45 FABRICATED FIGURES. In April 2009, University of Kentucky geneticist William Everson noticed that a 2005 grant application submitted by his colleague Eric Smart contained data from certain knockout mice—lab animals that Smart did not have in 2005. Ultimately, Smart was found to have falsified data in 10 published papers and one submitted manuscript about his cardiovascular disease and diabetes research, and to have fabricated 45 figures. Smart had also falsified or fabricated data in seven grant applications. #smallliesbiglies

STEM CELL DECEPTION. One of the most significant scientific scandals of 2014 was the unraveling of the groundbreaking stem cell research of Haruko Obokata at the RIKEN Center for Developmental Biology in Kobe, Japan. She had claimed to have discovered that stimulus-triggered activation of pluripotency (STAP) could endow mature mouse cells with some of the characteristics of embryonic stem cells. Upon closer examination, however, a review committee at RIKEN began to uncover problems. Obokata had swapped one gel lane in a figure for another, and a separate image was swapped from a different experiment entirely. Obokata’s lab notebooks were also missing dates and other basic information. Several reports published in Nature this fall appeared to confirm that the STAP phenomenon was bogus. #revolutionaryfindings; #suspiciouslabpractices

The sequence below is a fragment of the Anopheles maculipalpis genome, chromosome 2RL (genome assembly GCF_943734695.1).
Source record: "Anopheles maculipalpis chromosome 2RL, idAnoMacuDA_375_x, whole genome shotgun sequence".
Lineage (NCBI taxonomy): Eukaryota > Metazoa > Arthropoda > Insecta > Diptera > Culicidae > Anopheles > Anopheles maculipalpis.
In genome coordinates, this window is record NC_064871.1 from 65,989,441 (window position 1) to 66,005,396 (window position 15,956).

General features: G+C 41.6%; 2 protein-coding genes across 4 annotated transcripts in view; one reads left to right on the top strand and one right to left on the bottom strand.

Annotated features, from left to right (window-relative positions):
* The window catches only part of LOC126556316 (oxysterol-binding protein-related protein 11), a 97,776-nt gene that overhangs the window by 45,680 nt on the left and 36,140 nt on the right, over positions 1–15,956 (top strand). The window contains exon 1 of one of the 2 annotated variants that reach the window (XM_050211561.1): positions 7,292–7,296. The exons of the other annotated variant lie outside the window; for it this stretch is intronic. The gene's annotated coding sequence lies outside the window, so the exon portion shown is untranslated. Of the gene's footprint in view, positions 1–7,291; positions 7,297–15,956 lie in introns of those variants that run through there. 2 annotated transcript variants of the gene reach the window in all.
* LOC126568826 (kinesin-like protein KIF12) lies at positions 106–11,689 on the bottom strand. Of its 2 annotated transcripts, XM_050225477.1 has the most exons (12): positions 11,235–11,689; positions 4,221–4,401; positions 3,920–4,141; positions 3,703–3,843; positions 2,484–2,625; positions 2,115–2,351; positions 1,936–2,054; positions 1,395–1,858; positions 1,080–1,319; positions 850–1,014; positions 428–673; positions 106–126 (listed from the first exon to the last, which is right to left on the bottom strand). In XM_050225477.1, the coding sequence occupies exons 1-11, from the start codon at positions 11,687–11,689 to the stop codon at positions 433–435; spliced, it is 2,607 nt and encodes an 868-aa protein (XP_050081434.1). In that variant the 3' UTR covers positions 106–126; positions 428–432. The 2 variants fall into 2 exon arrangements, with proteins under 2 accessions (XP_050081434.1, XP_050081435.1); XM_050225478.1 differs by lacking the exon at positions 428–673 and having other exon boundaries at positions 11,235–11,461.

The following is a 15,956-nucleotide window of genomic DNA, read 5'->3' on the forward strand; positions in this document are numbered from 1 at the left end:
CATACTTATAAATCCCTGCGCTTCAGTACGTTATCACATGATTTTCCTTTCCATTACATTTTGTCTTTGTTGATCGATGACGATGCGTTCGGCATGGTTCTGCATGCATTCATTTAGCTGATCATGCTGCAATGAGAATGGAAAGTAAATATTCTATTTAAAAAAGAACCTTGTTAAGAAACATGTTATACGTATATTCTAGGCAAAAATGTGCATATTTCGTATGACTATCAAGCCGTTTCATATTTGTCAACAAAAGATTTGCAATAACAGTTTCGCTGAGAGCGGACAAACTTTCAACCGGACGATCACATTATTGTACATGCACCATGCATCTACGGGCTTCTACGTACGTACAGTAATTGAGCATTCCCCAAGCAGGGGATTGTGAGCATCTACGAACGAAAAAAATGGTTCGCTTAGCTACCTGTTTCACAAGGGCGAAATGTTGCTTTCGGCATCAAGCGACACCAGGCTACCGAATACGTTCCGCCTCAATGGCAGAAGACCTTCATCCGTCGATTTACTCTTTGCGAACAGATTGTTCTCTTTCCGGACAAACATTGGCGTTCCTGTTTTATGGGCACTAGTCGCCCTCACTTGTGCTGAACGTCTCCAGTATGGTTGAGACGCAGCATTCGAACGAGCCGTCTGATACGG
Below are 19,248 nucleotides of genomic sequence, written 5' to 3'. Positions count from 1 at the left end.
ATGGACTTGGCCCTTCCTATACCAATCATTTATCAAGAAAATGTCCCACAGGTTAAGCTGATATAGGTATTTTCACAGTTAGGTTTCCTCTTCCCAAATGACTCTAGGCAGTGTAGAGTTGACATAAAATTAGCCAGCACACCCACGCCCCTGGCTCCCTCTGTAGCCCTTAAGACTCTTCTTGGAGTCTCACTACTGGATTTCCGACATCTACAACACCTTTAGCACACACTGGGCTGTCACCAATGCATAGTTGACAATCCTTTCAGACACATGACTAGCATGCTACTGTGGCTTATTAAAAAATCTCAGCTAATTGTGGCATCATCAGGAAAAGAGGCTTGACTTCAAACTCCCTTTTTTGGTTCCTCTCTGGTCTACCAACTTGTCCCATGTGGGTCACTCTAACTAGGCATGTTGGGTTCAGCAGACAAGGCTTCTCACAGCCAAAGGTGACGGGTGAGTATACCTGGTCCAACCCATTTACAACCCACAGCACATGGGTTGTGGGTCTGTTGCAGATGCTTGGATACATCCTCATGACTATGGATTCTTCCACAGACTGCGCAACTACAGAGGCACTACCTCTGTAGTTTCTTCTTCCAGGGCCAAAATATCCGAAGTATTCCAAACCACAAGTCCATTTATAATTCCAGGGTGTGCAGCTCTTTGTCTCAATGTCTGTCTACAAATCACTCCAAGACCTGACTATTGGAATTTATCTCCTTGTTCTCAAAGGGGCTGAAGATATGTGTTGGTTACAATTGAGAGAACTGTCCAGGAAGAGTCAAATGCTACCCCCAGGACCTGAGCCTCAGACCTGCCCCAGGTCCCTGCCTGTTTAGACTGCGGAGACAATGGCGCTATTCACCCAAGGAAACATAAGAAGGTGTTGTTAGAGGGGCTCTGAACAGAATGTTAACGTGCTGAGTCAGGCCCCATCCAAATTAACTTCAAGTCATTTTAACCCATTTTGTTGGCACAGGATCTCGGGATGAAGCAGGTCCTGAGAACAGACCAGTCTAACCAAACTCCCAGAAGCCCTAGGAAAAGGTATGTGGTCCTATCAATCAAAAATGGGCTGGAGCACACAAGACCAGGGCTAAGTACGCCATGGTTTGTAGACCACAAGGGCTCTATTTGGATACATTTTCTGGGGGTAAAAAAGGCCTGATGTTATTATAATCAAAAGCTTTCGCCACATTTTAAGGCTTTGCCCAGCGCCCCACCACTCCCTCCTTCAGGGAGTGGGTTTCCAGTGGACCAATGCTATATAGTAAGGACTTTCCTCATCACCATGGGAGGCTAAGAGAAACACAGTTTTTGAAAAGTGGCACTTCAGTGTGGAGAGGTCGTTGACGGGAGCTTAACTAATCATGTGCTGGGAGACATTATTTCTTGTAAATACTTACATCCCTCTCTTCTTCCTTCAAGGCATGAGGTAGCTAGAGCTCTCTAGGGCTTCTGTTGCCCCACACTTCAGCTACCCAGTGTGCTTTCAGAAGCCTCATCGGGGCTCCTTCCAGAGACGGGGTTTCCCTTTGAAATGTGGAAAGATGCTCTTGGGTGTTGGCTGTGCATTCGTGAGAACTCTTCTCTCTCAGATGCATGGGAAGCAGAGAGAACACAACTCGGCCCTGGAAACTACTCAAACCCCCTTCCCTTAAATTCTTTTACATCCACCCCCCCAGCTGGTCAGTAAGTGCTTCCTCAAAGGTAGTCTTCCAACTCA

CLINICAL TRIAL CONTROVERSY. In 2006, postdoc Anil Potti and his advisor Joseph Nevins at Duke University made an apparent groundbreaking discovery in cancer genomics when they reported a method to precisely tailor chemotherapy drugs to certain tumors. But when Keith Baggerly and Kevin Coombes at the MD Anderson Cancer Center in Texas analyzed some of the data, they found disturbing inconsistencies in the statistical methods used. Despite numerous concerns raised by Coombes and Baggerly, Duke University found no wrongdoing on the part of Potti or Nevins and allowed their work to continue into human clinical trials. Ultimately, a writer for The Cancer Letter, a national cancer research publication, discovered that Potti had inflated his credentials by falsely claiming to be a Rhodes Scholar. When the original data were finally reviewed, Potti’s manipulations were clear. This year, Duke University settled a series of medical malpractice cases arising out of the clinical trials. #revolutionaryfindings; #misleadingstatistics; #smallliesbiglies

FALSIFIED FORENSICS. Annie Dookhan, a forensics expert in the Massachusetts Department of Public Health’s drug laboratory, was hailed as a “star,” working at “record pace” to process evidence for police departments and prosecutors across the state. Her colleagues failed to realize, however, that for 10 years she had been committing widespread fraud by eyeballing samples rather than actually testing them, forging initials for colleagues, and falsifying her forensics reports. Ultimately, Dookhan was also found to have falsified her credentials. In November 2013, Dookhan pled guilty to 27 counts of tampering with evidence, producing false reports, and lying to investigators, and was sentenced to three to five years in prison. Her work was used in approximately 40,000 criminal convictions, many of which are now being reversed. #suspiciouslabpractices, #smallliesbiglies